The critical issue is capacity – a response to TaxPayers’ Alliance view on HSR

By: Julie Mills 4 feb 2011

  Successive Transport Ministers have recognised that there is a problem of capacity on our national transport networks. The question is: what is the best way to address the problem, what answer offers best value for money and represents the most sustainable approach?

“High Speed Two has been compared with options that centre on incremental investment on existing railway lines and it is evident that HS2 represents the best value for money answer”, said Greengauge 21 Director Jim Steer. He was responding to claims by the TaxPayers’ Alliance that there is no robust economic case for the project.

The alternative rail options examined by the Department of Transport include ‘Rail Package 2’, an upgrade to the West Coast Main Line which the TaxPayers’ Alliance says ‘has a much better benefit cost ratio’. But  once the need to maintain reliability levels on what would become an extremely busy railway is taken into account, the benefit cost ratio is lower than HS2 delivers:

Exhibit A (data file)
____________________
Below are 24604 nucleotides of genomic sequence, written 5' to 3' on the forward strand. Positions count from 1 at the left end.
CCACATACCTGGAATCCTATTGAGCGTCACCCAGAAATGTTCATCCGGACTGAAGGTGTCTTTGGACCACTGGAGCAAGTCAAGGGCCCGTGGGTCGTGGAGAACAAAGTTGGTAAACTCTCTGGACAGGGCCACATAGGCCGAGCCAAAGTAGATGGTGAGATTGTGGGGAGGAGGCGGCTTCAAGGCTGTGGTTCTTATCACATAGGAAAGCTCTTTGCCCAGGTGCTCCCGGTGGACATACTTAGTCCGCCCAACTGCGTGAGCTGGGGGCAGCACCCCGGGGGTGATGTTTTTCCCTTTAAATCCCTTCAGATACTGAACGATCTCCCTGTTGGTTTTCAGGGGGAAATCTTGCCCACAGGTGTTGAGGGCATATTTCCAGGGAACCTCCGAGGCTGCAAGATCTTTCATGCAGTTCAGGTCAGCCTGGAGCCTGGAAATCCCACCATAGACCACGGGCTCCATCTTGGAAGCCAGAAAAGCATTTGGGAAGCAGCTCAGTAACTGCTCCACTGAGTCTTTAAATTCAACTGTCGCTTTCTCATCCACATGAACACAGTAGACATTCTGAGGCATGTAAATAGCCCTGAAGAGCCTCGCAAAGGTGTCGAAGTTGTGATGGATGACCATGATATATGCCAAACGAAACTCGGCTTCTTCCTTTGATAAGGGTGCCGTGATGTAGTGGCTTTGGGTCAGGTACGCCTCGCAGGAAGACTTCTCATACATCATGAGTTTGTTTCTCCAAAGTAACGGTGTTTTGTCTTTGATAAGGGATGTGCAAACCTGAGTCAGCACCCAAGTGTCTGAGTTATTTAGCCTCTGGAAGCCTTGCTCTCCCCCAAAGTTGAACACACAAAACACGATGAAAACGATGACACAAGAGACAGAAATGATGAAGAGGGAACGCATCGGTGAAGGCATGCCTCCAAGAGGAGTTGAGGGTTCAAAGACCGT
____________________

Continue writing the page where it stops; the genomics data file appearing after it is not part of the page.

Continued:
Rail alternatives to HS2

Package Description Seating capacity uplift Cost BCR
Rail Package 2 Additional 4 – 5 trains/hour on the West Coast Main Line   +54% £3.7bn 2.19
HS2 10-14 new high-capacity trains/hour +200% £15.8-£17.4bn 2.4


HS2 delivers economic benefits 2.4 times as high as its costs. Clearly the alternative of an existing route upgrade  is of a differing scale. But other rail investment packages have been examined which increase capacity beyond the levels of Rail Package 2 on the West Coast Main Line and they have ever diminishing benefit cost ratios.

This is important because the capacity shortfall being faced on the West Coast Main Line will clearly be greater than the uplift provided by Rail Package  2. As Network Rail says of HS2 in its recent WCML Route Utilisation Strategy:

“It would not be possible for the rail industry to resolve the future capacity gap on the south end of the West Coast Main Line effectively in any other way”.

This highlights a second area of contention: demand forecasts. The work by HS2 Ltd uses an estimate of underlying growth in rail demand of +3.4% per annum. This is close to recent estimates of future annual growth by Network Rail in the corridor and is generally lower than has been experienced in recent years:


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